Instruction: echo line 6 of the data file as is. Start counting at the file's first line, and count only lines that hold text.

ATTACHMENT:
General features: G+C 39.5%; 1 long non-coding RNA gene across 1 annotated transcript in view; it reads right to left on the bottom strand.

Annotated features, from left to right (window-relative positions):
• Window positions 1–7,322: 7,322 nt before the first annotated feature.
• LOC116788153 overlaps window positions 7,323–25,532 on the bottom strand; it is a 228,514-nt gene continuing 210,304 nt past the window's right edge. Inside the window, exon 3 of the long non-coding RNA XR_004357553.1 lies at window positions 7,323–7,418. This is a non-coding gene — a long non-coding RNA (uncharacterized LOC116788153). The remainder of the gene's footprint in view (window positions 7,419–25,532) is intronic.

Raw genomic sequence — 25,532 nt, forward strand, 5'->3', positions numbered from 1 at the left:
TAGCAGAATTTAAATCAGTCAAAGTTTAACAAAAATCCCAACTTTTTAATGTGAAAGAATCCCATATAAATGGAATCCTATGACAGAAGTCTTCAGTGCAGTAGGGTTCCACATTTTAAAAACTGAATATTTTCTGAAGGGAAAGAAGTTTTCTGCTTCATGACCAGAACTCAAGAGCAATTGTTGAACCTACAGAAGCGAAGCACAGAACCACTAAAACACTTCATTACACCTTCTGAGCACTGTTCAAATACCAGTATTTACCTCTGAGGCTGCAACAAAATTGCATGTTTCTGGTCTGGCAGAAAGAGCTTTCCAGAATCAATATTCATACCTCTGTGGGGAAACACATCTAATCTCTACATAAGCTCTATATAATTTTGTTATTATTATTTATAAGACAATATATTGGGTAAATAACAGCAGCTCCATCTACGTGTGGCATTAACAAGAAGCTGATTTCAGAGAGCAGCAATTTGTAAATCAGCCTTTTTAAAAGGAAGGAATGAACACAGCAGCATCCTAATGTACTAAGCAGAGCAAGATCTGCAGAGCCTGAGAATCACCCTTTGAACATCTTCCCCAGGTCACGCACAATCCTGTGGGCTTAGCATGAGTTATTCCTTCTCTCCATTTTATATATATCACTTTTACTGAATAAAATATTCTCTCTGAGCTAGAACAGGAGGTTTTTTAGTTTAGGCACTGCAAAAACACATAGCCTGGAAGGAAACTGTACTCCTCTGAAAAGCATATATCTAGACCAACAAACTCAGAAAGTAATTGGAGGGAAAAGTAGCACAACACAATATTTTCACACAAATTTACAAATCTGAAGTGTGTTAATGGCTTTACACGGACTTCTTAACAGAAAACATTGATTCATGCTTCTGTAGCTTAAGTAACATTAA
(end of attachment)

TAGCAGAATTTAAATCAGTCAAAGTTTAACAAAAATCCCAACTTTTTAATGTGAAAGAATCCCATATAAATGGAATCCTATGACAGAAGTCTTCAGTGCAGTAGGGTTCCACATTTTAAAAACTGAATATTTTCTGAAGGGAAAGAAGTTTTCTGCTTCATGACCAGAACTCAAGAGCAATTGTTGAACCTACAGAAGCGAAGCACAGAACCACTAAAACACTTCATTACACCTTCTGAGCACTGTTCAAATACCAGTATTTACCTCTGAGGCTGCAACAAAATTGCATGTTTCTGGTCTGGCAGAAAGAGCTTTCCAGAATCAATATTCATACCTCTGTGGGGAAACACATCTAATCTCTACATAAGCTCTATATAATTTTGTTATTATTATTTATAAGACAATATATTGGGTAAATAACAGCAGCTCCATCTACGTGTGGCATTAACAAGAAGCTGATTTCAGAGAGCAGCAATTTGTAAATCAGCCTTTTTAAAAGGAAGGAATGAACACAGCAGCATCCTAATGTACTAAGCAGAGCAAGATCTGCAGAGCCTGAGAATCACCCTTTGAACATCTTCCCCAGGTCACGCACAATCCTGTGGGCTTAGCATGAGTTATTCCTTCTCTCCATTTTATATATATCACTTTTACTGAATAAAATATTCTCTCTGAGCTAGAACAGGAGGTTTTTTAGTTTAGGCACTGCAAAAACACATAGCCTGGAAGGAAACTGTACTCCTCTGAAAAGCATATATCTAGACCAACAAACTCAGAAAGTAATTGGAGGGAAAAGTAGCACAACACAATATTTTCACACAAATTTACAAATCTGAAGTGTGTTAATGGCTTTACACGGACTTCTTAACAGAAAACATTGATTCATGCTTCTGTAGCTTAAGTAACATTAA